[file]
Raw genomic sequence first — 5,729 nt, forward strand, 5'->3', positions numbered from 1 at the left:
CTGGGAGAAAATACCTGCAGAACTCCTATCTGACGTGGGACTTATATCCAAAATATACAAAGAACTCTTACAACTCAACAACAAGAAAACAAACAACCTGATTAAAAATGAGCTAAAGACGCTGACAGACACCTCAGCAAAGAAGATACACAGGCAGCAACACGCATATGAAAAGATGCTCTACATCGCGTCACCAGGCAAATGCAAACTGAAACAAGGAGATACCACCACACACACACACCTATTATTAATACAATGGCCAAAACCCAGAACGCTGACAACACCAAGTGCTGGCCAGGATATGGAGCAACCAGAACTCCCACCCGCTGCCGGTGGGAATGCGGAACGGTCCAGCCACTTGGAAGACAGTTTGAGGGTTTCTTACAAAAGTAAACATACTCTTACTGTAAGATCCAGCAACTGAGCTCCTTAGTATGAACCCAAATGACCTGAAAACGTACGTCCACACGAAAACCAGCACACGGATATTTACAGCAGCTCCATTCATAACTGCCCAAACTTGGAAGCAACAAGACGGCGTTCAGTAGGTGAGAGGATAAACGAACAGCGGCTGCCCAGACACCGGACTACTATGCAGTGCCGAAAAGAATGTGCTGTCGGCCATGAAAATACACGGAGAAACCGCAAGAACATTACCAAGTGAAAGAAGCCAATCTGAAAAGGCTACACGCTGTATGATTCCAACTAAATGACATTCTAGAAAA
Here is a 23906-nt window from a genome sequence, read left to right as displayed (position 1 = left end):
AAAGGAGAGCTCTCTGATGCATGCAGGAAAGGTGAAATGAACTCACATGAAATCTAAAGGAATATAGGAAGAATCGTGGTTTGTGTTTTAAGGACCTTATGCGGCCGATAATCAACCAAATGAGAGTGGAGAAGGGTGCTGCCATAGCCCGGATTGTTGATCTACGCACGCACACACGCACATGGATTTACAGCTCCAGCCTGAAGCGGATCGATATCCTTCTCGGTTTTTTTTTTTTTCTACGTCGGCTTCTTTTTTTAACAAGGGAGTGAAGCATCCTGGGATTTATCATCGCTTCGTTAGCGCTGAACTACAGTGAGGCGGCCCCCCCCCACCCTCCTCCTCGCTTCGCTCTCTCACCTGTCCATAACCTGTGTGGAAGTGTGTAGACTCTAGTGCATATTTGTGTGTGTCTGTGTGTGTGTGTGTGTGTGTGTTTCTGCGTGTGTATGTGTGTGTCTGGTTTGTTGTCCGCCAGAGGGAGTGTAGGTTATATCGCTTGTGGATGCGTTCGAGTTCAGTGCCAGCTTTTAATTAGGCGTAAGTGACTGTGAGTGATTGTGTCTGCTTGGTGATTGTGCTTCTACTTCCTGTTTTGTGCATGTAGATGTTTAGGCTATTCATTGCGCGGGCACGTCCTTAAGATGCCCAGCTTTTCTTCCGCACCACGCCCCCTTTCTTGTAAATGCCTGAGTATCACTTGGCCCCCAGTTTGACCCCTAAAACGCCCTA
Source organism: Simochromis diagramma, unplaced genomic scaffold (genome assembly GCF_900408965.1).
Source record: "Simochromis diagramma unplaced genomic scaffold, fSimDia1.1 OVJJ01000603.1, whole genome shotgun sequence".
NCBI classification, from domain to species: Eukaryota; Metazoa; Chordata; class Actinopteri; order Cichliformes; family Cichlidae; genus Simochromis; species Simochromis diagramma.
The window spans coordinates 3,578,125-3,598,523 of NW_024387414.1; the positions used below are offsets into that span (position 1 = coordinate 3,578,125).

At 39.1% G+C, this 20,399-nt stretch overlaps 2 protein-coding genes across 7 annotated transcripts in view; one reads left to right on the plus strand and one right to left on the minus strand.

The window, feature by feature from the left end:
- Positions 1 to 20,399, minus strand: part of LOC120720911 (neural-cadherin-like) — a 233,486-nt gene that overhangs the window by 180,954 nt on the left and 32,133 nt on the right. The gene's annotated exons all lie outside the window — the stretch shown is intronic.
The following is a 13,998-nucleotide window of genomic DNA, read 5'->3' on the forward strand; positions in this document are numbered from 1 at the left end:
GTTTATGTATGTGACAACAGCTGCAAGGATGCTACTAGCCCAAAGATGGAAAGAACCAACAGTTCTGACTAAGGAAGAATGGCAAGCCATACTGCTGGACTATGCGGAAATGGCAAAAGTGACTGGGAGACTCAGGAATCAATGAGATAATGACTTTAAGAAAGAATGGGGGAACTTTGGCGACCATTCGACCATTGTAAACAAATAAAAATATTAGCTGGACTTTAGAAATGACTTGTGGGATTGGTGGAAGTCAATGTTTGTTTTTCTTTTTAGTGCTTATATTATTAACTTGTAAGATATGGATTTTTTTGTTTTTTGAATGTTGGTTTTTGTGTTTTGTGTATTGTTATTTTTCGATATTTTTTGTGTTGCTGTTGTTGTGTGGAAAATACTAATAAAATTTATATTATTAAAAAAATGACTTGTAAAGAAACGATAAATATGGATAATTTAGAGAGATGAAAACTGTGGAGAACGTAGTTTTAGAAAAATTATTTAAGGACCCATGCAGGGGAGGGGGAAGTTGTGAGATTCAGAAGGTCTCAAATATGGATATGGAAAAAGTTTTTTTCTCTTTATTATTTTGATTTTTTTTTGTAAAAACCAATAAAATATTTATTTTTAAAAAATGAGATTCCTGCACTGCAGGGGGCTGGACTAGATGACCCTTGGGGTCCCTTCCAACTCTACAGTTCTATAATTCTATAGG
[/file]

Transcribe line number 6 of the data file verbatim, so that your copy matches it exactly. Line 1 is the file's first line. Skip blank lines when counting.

Source record: "Simochromis diagramma unplaced genomic scaffold, fSimDia1.1 OVJJ01000603.1, whole genome shotgun sequence".